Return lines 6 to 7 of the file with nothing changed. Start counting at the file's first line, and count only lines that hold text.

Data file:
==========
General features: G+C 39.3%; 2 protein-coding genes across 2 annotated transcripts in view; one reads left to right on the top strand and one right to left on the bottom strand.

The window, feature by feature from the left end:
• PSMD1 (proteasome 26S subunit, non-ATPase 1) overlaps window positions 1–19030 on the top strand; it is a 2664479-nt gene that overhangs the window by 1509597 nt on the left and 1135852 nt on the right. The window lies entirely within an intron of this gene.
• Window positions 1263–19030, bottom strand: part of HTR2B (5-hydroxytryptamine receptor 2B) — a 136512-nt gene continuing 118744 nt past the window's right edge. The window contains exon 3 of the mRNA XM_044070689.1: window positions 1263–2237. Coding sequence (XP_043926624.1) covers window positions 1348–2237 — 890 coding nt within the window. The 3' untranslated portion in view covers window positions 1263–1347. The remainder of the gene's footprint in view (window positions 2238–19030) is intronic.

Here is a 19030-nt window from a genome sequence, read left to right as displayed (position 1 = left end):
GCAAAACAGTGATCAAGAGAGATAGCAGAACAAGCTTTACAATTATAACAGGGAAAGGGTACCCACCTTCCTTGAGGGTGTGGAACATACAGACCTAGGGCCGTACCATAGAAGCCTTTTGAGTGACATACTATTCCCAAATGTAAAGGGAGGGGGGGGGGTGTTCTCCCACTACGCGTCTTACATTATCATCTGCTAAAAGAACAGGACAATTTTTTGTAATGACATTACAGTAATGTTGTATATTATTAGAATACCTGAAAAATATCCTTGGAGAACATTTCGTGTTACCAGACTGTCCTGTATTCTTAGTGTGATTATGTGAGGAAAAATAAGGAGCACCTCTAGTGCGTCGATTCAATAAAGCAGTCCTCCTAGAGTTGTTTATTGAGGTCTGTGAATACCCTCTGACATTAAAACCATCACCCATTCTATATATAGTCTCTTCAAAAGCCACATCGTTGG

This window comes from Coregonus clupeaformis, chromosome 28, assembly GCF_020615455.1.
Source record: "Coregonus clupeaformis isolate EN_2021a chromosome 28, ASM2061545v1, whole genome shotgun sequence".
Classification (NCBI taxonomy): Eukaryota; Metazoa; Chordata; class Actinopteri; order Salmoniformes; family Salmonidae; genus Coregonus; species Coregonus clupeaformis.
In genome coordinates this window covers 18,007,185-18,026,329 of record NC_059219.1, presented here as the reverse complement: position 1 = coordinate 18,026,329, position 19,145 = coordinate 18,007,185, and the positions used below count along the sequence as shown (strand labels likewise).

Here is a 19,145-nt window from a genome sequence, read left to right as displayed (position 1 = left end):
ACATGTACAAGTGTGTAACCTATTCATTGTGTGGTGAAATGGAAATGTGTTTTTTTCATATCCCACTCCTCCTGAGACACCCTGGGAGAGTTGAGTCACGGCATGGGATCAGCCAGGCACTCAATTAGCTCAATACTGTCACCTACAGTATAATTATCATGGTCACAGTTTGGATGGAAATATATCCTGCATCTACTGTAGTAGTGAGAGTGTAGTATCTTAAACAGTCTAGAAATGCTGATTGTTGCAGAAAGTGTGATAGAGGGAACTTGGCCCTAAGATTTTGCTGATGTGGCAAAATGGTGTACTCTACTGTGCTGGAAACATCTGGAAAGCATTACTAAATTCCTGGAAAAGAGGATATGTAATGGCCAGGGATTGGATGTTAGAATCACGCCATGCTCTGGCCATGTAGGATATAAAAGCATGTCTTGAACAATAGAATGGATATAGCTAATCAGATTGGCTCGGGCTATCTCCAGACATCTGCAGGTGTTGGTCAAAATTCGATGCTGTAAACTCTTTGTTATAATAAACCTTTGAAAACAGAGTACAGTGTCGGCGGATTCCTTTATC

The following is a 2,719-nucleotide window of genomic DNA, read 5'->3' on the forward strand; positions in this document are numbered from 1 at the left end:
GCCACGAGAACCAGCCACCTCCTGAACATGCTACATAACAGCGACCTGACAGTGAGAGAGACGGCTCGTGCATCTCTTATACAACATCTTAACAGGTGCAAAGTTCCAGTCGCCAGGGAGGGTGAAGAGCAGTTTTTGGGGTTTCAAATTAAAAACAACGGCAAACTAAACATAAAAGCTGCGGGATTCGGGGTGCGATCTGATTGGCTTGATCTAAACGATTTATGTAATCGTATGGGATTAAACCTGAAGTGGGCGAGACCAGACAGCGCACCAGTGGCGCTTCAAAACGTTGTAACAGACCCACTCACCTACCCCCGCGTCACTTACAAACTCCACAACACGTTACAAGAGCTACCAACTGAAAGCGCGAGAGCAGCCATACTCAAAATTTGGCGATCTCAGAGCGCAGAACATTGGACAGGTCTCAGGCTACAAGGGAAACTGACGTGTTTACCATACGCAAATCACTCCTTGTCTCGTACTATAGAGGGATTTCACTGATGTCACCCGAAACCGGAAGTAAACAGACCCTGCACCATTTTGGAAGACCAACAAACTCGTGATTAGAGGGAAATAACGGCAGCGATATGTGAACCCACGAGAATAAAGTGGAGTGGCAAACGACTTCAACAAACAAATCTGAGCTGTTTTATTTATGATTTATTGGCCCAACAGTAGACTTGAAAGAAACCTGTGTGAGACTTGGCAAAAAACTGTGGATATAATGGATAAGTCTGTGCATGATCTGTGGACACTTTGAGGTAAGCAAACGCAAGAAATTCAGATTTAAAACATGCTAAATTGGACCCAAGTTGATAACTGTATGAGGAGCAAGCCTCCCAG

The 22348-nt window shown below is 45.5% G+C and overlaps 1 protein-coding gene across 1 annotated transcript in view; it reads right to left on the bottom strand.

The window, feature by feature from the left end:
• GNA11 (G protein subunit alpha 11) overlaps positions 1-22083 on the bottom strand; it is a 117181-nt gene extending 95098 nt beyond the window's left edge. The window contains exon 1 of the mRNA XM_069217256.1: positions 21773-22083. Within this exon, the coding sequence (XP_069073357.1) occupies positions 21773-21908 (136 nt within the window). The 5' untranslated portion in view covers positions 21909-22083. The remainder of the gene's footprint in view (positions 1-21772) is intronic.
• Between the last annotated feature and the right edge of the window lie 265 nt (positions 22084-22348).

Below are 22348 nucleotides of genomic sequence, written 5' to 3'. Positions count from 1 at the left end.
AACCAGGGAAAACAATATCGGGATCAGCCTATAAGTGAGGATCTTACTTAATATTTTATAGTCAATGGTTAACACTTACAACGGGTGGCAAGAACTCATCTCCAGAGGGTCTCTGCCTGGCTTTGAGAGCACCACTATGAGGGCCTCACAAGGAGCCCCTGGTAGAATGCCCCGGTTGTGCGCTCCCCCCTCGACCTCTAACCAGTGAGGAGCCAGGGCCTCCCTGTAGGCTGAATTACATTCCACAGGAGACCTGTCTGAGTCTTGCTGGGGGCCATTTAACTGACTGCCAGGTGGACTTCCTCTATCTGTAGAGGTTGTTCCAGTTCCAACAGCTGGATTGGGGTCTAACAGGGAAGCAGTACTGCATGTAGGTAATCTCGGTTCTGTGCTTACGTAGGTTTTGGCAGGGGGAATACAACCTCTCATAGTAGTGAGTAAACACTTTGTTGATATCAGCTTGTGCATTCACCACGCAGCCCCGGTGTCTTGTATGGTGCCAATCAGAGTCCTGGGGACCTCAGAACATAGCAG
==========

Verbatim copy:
GCAAAACAGTGATCAAGAGAGATAGCAGAACAAGCTTTACAATTATAACAGGGAAAGGGTACCCACCTTCCTTGAGGGTGTGGAACATACAGACCTAGGGCCGTACCATAGAAGCCTTTTGAGTGACATACTATTCCCAAATGTAAAGGGAGGGGGGGGGGTGTTCTCCCACTACGCGTCTTACATTATCATCTGCTAAAAGAACAGGACAATTTTTTGTAATGACATTACAGTAATGTTGTATATTATTAGAATACCTGAAAAATATCCTTGGAGAACATTTCGTGTTACCAGACTGTCCTGTATTCTTAGTGTGATTATGTGAGGAAAAATAAGGAGCACCTCTAGTGCGTCGATTCAATAAAGCAGTCCTCCTAGAGTTGTTTATTGAGGTCTGTGAATACCCTCTGACATTAAAACCATCACCCATTCTATATATAGTCTCTTCAAAAGCCACATCGTTGG

This window comes from Coregonus clupeaformis, chromosome 28, assembly GCF_020615455.1.